BOEM sees limited potential for tidal, wave, offshore solar in GOM
The Bureau of Ocean Energy Management (BOEM) has released two new studies on renewable energy in the Gulf of Mexico.
The National Renewable Energy Laboratory (NREL) researchers helped undertake these studies, funded by BOEM’s Environmental Studies Program.
Offshore Renewable Energy Technologies in the Gulf of Mexico study analyzed different technologies best suited for development in the GOM.
The renewable energy resources evaluated included wind, wave, tidal, current, solar, deepwater source cooling, and hydrogen.
The analysis found that offshore solar photovoltaics had the greatest gross potential resource.
However, without a demonstrable method of surviving extreme waves on the open ocean, none of that resource counts toward the technical resource potential.
Furthermore, it was noted that there are many sheltered sites in state waters that may be suitable for offshore solar; not evaluated in this study.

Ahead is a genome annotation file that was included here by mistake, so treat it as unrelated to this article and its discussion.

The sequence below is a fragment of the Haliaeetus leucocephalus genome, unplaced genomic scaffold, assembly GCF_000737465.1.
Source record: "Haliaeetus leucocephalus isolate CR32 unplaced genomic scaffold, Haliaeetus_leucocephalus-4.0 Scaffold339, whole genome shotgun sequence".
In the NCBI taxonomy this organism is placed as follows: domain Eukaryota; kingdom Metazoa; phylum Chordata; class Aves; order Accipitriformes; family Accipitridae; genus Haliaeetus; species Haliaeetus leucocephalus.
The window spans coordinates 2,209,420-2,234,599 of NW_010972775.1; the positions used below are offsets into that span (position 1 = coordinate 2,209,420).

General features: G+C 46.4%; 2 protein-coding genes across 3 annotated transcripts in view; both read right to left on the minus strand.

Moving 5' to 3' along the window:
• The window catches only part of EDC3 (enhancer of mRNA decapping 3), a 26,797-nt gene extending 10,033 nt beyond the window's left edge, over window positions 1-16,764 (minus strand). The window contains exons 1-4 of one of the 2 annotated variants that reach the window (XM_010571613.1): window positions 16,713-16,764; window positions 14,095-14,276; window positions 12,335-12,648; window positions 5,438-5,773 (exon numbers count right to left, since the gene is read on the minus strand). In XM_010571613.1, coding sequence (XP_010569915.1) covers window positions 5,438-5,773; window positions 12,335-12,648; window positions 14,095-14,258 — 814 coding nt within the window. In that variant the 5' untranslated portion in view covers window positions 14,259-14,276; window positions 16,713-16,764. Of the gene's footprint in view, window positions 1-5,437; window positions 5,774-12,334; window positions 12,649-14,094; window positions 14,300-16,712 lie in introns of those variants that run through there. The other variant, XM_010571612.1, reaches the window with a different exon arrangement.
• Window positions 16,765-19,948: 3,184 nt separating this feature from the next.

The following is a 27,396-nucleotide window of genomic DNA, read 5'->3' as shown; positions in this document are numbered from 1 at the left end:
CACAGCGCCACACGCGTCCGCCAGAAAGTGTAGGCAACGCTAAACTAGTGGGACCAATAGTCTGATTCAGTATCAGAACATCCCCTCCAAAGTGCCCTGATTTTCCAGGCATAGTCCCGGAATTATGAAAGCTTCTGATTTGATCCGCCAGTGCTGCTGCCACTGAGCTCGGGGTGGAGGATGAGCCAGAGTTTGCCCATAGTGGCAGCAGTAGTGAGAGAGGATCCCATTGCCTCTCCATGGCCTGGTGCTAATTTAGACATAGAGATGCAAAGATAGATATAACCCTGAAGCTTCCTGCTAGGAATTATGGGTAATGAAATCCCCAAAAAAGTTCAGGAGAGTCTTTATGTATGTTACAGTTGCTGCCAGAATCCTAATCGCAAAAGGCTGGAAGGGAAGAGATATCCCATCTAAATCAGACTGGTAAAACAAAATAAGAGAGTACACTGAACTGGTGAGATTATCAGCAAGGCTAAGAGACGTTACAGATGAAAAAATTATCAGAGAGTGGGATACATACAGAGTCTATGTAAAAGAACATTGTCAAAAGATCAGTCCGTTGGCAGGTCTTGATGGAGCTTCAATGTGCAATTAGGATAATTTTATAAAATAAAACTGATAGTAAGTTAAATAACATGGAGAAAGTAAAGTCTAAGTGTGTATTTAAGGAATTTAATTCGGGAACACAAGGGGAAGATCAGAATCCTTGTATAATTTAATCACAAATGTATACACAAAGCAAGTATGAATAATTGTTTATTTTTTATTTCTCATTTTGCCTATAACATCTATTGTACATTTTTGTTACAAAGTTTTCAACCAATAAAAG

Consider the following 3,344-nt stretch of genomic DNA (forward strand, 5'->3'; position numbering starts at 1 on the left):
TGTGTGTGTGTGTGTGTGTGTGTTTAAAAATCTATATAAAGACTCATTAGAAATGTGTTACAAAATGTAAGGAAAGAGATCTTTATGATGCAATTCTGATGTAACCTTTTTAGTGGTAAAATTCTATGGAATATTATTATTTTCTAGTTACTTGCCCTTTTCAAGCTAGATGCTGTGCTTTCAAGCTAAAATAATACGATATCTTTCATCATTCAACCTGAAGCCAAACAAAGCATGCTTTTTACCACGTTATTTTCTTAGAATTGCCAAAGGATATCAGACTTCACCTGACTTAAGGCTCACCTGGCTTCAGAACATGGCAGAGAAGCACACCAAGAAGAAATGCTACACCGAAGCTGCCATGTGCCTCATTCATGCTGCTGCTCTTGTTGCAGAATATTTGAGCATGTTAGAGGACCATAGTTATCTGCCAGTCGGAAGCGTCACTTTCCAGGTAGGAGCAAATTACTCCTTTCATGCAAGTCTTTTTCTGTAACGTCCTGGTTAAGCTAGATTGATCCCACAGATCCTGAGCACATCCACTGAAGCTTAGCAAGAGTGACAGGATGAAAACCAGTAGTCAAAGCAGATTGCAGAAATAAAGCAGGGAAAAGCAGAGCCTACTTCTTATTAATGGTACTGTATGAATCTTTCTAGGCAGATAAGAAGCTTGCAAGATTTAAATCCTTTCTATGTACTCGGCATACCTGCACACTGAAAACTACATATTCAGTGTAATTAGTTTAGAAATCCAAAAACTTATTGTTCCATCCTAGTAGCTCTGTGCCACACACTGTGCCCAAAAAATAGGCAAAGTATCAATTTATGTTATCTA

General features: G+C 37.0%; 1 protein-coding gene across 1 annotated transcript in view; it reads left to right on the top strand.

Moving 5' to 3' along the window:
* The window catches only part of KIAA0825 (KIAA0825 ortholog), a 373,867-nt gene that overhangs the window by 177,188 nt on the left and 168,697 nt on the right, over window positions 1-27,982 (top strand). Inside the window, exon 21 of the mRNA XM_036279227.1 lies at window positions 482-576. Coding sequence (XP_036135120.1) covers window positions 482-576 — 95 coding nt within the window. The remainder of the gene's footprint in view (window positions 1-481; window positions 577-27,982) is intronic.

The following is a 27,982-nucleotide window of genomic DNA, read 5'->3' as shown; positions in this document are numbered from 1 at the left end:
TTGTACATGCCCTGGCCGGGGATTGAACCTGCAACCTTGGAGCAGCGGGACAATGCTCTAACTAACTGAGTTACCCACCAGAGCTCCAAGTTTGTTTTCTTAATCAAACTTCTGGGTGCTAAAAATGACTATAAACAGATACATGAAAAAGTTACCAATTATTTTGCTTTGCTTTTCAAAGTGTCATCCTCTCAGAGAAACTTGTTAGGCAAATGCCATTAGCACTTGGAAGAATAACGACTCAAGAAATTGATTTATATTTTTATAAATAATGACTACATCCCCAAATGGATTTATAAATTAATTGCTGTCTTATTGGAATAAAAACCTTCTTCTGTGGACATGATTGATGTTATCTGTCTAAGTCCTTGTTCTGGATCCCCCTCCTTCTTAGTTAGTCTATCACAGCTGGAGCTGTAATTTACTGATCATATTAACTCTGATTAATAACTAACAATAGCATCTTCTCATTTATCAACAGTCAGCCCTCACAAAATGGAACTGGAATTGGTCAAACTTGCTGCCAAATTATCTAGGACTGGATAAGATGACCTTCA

Other renewable energy technologies surveyed in this study may present opportunities for energy generation on a limited basis.
Tidal energy has very little resource in the GOM, according to BOEM.
However, specific sites in Florida and Texas identified in this study have potential for small distributed systems.
There are also limited cold water source cooling options in the GOM because the best resource is far from shore.
Wave energy, OTEC, and ocean current all have major challenges that may preclude their implementation in the GOM.
However, longer term technological and economic improvements are possible.
Of all the technologies, BOEM said offshore wind had the largest quantity of technical resource potential with 508 gigawatt (GW) covering all GOM states, although Texas and Louisiana show the highest overall technical offshore wind resource potential.
Once offshore wind was identified as the leading technology for Gulf of Mexico application, BOEM and NREL further analyzed of the economic feasibility of offshore wind for selected sites in the Gulf of Mexico.